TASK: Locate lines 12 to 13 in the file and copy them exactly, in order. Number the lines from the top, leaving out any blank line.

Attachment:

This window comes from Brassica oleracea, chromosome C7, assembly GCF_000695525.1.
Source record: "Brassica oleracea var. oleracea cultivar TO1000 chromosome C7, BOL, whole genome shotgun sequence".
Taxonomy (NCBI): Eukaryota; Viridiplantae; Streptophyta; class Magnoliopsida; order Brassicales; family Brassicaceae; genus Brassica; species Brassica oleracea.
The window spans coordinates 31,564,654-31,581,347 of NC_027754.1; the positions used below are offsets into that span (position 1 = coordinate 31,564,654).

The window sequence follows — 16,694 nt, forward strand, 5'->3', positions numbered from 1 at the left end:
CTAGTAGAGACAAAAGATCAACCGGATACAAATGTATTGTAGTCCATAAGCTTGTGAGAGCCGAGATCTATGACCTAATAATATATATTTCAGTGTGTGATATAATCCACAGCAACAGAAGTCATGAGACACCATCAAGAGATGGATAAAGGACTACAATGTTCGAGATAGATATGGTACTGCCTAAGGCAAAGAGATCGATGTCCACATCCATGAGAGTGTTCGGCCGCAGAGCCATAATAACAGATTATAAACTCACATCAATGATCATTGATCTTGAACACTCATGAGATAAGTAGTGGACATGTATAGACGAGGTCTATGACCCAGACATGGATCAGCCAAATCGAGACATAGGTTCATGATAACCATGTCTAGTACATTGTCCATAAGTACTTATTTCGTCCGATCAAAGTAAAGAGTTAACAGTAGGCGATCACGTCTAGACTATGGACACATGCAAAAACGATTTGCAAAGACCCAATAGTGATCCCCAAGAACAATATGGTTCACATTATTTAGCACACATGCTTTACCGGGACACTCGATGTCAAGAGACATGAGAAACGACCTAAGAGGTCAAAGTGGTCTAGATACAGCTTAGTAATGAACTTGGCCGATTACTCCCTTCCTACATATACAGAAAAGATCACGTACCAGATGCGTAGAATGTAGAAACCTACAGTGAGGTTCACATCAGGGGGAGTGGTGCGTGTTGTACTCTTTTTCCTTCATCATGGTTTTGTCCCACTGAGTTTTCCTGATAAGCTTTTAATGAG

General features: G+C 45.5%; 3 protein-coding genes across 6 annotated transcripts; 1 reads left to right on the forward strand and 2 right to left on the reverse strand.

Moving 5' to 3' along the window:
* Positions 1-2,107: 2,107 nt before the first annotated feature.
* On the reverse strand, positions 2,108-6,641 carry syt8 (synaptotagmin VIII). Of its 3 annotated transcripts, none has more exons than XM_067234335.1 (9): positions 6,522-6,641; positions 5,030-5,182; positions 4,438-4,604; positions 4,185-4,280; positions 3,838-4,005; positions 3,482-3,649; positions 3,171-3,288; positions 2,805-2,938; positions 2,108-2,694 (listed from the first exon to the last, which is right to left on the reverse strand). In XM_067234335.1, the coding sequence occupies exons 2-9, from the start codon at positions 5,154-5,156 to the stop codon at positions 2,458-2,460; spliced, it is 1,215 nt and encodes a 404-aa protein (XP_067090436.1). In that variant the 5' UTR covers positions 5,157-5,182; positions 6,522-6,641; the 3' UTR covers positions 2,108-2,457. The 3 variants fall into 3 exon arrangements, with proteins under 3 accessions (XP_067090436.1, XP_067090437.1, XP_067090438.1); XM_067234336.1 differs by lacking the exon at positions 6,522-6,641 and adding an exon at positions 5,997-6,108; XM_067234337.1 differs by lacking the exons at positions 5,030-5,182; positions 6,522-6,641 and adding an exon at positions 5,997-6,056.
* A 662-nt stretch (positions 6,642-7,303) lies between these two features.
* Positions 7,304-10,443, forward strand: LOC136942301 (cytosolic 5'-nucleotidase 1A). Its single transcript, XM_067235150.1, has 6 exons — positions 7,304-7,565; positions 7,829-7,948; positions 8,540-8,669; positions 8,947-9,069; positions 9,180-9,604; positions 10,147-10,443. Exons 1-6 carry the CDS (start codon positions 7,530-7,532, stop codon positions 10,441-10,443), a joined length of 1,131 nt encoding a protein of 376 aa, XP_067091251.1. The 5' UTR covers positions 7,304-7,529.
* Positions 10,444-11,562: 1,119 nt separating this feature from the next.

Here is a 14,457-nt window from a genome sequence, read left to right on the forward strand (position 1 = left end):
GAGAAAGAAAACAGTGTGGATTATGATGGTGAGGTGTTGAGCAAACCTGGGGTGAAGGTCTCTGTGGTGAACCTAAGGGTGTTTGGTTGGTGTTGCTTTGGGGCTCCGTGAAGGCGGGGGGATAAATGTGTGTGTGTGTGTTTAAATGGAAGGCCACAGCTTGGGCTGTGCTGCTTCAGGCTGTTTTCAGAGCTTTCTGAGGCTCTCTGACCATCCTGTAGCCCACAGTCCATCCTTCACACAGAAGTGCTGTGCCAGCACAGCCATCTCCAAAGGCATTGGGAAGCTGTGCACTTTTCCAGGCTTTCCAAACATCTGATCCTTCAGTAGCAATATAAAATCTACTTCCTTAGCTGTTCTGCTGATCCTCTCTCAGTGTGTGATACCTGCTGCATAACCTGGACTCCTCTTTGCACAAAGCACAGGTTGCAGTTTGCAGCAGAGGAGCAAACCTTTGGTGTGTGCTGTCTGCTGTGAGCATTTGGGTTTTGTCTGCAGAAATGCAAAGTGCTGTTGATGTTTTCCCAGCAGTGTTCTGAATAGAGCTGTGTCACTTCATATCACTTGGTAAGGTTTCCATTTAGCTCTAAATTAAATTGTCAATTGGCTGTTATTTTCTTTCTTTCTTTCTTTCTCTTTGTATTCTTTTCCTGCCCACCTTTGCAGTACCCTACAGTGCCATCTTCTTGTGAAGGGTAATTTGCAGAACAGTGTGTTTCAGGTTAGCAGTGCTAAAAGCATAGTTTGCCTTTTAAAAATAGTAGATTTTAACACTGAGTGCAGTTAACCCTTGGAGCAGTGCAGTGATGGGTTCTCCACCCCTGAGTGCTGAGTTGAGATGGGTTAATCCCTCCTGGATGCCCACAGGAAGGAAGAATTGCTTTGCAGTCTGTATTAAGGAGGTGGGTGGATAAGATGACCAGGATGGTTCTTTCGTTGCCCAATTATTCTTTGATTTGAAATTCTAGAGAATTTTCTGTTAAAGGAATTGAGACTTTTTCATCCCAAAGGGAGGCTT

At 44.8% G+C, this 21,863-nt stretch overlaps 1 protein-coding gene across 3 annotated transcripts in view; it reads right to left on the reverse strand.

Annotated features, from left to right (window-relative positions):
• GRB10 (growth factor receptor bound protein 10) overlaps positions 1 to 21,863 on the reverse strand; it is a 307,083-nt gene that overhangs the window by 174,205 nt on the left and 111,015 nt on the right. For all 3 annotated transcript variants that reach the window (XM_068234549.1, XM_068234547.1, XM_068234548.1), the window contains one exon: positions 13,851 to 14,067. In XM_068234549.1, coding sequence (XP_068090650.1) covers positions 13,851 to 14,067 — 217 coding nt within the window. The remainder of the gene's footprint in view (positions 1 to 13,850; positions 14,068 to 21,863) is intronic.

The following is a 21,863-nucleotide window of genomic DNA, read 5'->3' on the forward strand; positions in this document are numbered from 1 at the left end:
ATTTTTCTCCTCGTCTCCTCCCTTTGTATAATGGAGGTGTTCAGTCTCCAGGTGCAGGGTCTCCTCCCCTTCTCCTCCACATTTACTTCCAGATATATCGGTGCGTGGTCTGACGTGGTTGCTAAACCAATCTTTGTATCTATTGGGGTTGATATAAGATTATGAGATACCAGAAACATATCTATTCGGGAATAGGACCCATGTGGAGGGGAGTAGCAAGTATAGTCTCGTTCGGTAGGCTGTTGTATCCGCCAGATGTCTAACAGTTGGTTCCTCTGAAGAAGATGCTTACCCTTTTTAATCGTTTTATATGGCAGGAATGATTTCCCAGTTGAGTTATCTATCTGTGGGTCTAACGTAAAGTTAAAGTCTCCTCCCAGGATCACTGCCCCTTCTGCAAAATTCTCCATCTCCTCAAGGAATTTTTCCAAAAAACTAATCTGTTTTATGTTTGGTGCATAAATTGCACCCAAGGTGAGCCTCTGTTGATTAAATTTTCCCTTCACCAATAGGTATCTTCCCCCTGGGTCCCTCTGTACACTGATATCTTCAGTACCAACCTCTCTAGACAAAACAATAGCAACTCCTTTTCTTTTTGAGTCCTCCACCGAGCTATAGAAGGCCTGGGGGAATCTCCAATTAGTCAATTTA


* Positions 7,304-10,443, forward strand: LOC136942301 (cytosolic 5'-nucleotidase 1A). Its single transcript, XM_067235150.1, has 6 exons — positions 7,304-7,565; positions 7,829-7,948; positions 8,540-8,669; positions 8,947-9,069; positions 9,180-9,604; positions 10,147-10,443. Exons 1-6 carry the CDS (start codon positions 7,530-7,532, stop codon positions 10,441-10,443), a joined length of 1,131 nt encoding a protein of 376 aa, XP_067091251.1. The 5' UTR covers positions 7,304-7,529.
* Positions 10,444-11,562: 1,119 nt separating this feature from the next.